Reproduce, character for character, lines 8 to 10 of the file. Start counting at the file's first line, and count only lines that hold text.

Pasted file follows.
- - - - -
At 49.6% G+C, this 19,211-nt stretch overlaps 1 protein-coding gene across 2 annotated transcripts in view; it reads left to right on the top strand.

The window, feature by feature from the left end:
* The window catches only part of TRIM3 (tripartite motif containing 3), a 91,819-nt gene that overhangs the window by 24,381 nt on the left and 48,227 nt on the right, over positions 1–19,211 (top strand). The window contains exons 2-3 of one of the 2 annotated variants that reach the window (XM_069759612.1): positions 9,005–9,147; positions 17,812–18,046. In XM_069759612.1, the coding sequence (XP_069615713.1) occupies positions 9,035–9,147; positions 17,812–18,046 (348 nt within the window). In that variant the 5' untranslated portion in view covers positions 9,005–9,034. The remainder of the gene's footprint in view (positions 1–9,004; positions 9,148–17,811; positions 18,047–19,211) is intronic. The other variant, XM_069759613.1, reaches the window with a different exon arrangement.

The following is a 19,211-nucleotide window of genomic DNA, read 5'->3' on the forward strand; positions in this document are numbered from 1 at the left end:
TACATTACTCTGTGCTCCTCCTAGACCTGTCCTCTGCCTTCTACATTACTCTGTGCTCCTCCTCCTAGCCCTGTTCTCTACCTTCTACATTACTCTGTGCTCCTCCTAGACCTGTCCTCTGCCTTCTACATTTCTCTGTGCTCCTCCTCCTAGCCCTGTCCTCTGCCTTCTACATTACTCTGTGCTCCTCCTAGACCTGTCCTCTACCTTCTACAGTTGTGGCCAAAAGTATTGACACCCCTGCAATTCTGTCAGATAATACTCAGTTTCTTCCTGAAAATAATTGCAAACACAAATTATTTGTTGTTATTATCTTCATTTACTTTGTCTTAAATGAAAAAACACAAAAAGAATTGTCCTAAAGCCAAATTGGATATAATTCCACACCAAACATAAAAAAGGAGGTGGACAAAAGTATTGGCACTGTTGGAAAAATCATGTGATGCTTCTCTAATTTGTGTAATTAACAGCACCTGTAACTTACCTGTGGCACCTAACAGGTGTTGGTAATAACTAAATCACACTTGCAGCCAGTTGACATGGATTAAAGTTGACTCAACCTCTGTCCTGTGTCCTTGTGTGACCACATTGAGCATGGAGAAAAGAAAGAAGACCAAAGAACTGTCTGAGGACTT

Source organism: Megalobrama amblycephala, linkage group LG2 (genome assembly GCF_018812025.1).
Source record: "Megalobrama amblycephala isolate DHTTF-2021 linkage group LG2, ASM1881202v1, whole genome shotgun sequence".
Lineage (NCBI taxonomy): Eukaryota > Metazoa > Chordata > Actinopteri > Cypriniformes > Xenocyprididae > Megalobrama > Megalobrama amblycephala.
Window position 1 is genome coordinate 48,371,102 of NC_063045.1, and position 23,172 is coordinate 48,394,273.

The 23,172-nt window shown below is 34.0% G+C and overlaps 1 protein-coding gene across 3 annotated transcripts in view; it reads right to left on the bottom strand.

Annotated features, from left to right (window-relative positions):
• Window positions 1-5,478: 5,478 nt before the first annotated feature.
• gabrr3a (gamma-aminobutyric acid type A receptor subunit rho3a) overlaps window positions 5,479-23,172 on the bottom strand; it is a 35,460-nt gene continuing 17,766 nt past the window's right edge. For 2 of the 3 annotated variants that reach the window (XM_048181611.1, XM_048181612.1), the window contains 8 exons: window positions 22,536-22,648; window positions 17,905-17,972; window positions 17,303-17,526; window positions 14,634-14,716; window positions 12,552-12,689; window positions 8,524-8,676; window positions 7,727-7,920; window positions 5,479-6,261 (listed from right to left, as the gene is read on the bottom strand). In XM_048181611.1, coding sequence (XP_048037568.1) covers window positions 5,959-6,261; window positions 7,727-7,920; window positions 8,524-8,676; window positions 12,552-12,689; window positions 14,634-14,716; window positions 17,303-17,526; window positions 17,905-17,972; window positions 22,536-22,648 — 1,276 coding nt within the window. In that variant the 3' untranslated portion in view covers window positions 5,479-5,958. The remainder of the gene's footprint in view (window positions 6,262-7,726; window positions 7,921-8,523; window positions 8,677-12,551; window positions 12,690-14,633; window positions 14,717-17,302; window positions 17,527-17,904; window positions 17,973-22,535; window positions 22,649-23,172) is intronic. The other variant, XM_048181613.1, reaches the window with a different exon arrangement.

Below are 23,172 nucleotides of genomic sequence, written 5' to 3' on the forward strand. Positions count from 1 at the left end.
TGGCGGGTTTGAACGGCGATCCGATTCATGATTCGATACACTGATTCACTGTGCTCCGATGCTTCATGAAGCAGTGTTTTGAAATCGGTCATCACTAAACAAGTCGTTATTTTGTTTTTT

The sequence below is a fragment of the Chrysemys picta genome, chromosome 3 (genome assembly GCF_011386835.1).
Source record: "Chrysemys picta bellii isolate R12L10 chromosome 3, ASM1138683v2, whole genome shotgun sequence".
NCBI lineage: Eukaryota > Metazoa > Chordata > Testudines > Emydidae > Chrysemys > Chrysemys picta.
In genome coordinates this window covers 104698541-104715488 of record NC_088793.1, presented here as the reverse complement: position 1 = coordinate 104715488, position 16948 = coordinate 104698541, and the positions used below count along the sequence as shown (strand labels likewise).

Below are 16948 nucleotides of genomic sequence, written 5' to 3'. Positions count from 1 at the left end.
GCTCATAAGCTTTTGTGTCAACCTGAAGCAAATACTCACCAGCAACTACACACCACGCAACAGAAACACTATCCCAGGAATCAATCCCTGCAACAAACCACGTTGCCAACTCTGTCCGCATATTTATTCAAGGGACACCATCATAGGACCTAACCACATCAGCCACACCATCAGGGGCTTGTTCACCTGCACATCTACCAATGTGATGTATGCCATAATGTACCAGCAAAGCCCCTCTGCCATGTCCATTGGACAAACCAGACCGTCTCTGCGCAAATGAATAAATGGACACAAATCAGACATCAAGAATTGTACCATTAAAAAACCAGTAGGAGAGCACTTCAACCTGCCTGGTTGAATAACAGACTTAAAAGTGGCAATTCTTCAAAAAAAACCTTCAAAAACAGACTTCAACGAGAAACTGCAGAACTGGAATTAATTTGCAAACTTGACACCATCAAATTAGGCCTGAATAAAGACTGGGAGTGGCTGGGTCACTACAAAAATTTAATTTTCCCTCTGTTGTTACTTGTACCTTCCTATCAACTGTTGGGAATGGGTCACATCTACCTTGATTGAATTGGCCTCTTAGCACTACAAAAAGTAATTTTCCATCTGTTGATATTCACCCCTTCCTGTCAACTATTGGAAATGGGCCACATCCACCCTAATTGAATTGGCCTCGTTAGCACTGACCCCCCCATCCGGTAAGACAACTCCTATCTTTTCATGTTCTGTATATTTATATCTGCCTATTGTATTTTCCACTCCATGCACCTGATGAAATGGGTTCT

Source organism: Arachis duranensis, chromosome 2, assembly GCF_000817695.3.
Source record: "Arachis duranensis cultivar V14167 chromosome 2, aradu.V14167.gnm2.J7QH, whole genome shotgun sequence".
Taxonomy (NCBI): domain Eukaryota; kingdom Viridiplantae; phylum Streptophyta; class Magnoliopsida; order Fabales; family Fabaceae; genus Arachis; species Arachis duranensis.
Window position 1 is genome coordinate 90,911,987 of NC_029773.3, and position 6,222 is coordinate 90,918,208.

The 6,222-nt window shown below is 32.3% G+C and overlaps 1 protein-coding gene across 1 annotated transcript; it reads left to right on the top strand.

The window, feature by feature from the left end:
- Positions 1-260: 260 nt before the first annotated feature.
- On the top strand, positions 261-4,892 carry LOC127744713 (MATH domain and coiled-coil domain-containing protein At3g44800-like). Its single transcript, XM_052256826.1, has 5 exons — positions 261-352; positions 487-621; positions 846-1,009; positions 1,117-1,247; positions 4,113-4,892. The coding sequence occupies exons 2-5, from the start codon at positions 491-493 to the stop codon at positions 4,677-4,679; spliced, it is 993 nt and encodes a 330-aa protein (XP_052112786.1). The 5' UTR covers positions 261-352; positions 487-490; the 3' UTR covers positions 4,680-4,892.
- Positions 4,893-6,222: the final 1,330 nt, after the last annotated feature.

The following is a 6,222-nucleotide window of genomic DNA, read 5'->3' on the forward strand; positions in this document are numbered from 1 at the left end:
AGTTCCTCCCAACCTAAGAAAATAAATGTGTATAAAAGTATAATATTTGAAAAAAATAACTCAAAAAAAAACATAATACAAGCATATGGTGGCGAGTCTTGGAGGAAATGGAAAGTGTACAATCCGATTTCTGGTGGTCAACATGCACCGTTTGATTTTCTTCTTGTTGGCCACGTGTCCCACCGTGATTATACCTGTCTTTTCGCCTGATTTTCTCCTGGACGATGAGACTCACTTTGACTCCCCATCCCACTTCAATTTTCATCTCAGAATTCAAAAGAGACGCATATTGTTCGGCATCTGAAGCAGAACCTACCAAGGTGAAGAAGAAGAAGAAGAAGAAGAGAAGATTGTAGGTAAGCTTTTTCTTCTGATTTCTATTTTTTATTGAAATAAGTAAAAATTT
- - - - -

Lineage (NCBI taxonomy): Eukaryota > Metazoa > Chordata > Actinopteri > Cypriniformes > Xenocyprididae > Megalobrama > Megalobrama amblycephala.
Window position 1 is genome coordinate 48,371,102 of NC_063045.1, and position 23,172 is coordinate 48,394,273.

The 23,172-nt window shown below is 34.0% G+C and overlaps 1 protein-coding gene across 3 annotated transcripts in view; it reads right to left on the bottom strand.